So to the corporate world teeters on the edge of traditional computing models and peers, beady-eyed and skeptical, into the cloud. It's not surprising, given how little is really known about the risks. Are there, in fact, predators lurking; just waiting to rip into your vulnerable data stores, and fillet your critical services the minute you take the plunge?https://o1.qnsr.com/log/p.gif?;n=203;c=204660766;s=9477;x=7936;f=201812281312070;u=j;z=TIMESTAMP;a=20392931;e=iWell, maybe. Maybe not. But you see, that's not the real problem. The real problem is that as an organization, in all probability, you're already in the water and paddling.
The water isn't fine
One of the most shocking things you can do, at an organizational level, is try to figure out how much cloud usage is already taking place. It's almost certainly more than you thought, and not just by a small amount. Changes are, you're already heavily invested in cloud and didn't know it.
You can blame consumerization if you want but your employees are already using cloud services. It doesn't matter whether it's Dropbox (or Box.net or Sugersync or one of many other file stores) or a Web-based personal email that they are bringing in from home. Or perhaps your marketing department is using a cloud-based survey tool. What about that CRM application? And, of course, your engineers are using a cloud-based backup site and maybe a cloud-based project management tool.
The problem with cloud isn't how to decide when to use it. The problem is how to measure how much you're already using.
Cloud computing has a way of seeping into the infrastructure of your business, driven by the ubiquity and utility of the model. People bring cloud with them into the office, whether they realize it or not. It's not surprising: more and more consumer services are being delivered by the cloud, and the blurring between business and consumer IT has reached the point where even the most intransigent luddite (like me) is forced to amid that there really isn't any dividing line any more.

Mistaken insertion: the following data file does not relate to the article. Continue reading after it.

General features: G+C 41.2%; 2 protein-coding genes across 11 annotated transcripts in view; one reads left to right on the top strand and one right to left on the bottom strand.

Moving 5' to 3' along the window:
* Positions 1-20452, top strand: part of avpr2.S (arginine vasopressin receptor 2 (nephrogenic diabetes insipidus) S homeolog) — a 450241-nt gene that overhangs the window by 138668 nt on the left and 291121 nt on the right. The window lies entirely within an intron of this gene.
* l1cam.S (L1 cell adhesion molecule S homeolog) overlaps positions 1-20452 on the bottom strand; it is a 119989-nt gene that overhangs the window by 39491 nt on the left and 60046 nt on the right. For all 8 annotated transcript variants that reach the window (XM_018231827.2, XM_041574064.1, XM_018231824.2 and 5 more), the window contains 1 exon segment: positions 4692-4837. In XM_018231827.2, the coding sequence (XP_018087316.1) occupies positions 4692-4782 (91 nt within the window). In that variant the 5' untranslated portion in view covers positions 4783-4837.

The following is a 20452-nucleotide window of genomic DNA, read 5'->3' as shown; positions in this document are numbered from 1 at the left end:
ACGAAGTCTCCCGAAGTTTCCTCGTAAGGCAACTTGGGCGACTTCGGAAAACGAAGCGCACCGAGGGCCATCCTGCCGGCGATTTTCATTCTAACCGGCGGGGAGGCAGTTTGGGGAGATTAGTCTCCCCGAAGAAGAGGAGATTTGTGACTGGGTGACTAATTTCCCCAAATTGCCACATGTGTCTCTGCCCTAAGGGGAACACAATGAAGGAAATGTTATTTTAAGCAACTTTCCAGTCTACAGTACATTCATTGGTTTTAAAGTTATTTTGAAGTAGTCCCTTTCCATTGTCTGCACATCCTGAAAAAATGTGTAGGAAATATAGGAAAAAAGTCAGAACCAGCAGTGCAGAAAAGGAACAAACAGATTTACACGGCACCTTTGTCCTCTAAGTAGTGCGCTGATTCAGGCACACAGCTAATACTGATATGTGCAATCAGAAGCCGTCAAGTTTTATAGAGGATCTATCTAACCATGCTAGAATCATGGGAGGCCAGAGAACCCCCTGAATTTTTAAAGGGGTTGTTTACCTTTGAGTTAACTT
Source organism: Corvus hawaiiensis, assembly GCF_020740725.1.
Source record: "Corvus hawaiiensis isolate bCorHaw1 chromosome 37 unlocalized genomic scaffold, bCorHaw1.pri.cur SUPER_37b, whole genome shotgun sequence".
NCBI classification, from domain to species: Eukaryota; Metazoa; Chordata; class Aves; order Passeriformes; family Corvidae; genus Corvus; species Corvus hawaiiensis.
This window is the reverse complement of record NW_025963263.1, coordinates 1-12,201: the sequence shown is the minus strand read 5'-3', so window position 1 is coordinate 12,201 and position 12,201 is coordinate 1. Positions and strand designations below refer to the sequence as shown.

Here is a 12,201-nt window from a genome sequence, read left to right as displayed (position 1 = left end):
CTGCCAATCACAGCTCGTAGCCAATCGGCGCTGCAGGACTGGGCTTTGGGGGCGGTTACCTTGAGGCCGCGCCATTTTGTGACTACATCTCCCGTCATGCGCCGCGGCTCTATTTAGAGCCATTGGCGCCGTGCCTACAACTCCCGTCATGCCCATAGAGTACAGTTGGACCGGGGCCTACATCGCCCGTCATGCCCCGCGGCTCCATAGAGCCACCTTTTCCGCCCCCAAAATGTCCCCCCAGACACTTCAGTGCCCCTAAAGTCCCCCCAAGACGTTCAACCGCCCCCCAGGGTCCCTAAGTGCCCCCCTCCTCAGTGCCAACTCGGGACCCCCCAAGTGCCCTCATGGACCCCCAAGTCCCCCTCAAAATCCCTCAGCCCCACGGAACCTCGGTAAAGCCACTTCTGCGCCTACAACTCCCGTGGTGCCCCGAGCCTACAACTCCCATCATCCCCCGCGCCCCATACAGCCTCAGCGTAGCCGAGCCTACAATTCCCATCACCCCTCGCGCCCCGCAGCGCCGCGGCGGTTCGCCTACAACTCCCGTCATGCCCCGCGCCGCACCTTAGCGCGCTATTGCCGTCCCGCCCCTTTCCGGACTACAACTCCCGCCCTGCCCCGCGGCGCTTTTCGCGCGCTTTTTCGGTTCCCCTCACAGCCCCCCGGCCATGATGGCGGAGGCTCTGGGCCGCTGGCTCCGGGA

Think about it, when's the last time you updated your PC -- or anything for that matter -- with an actual disc?
It's interesting that, in fact, so much effort is being sunk into re-drawing those lines: iPhone apps that attempt to quarantine the corporate world and its data, filters for websites, blocks for personal storage devices. I'm reminded of those noble, but often futile efforts, to build sandbagged walls against rising floods. No matter how quickly the bags are piled, the water just keeps seeping in, undercutting the foundations of the defenses.
Businesses are going to have to face facts soon. Their employees, their data, and their systems are moving out into the cloud faster, and in greater numbers, than ever. That doesn't mean that they have to abandon all hope and simply give up on security, but it does mean that erecting barricades and hoping that they can keep the cloud out is no longer a sustainable strategy.
Apple's recent iCloud announcement (due to go live this fall) will only hasten the process of cloud infiltration as users start to more easily move iPhone apps and data up and down to a third-party cloud whether you want them to or not.
New models are needed
Models that can be flexible enough to embrace cloud where it exists, without relying on the futile hope of keeping everything safely within the network perimeter. Models that can be decentralized, where risk is devolved to the operating unit, and where the central security function is to advise and audit, not to try to hold back the rising waters. Security is going to be democratized and decentralized because the infrastructure is going to be that way. If there is a center it will be around the data itself, not the systems or the method of delivery nor the device it is accessed through.
The question you must ask yourself, then, is not how will you manage your move out into the cloud, but rather how will you manage the cloud's move into your business.
Geoff Webb has over 20 years of experience in the tech industry and is a senior member of the product marketing team at Credant Technologies. Geoff provides commentary on security and compliance trends for such journals and websites as: eSecurityPlanet, CIO Update, The Tech Herald, Compliance Authority, Virtual Strategy Magazine, and many others. Prior to Credant, Geoff held management positions at NetIQ, FutureSoft, SurfControl and JSB. Geoff holds a combined bachelor of science degree in computer science and prehistoric archaeology from the University of Liverpool.
Prior to Credant, Geoff held management positions at NetIQ, FutureSoft, SurfControl and JSB. Geoff holds a combined bachelor of science degree in computer science and prehistoric archaeology from the University of Liverpool.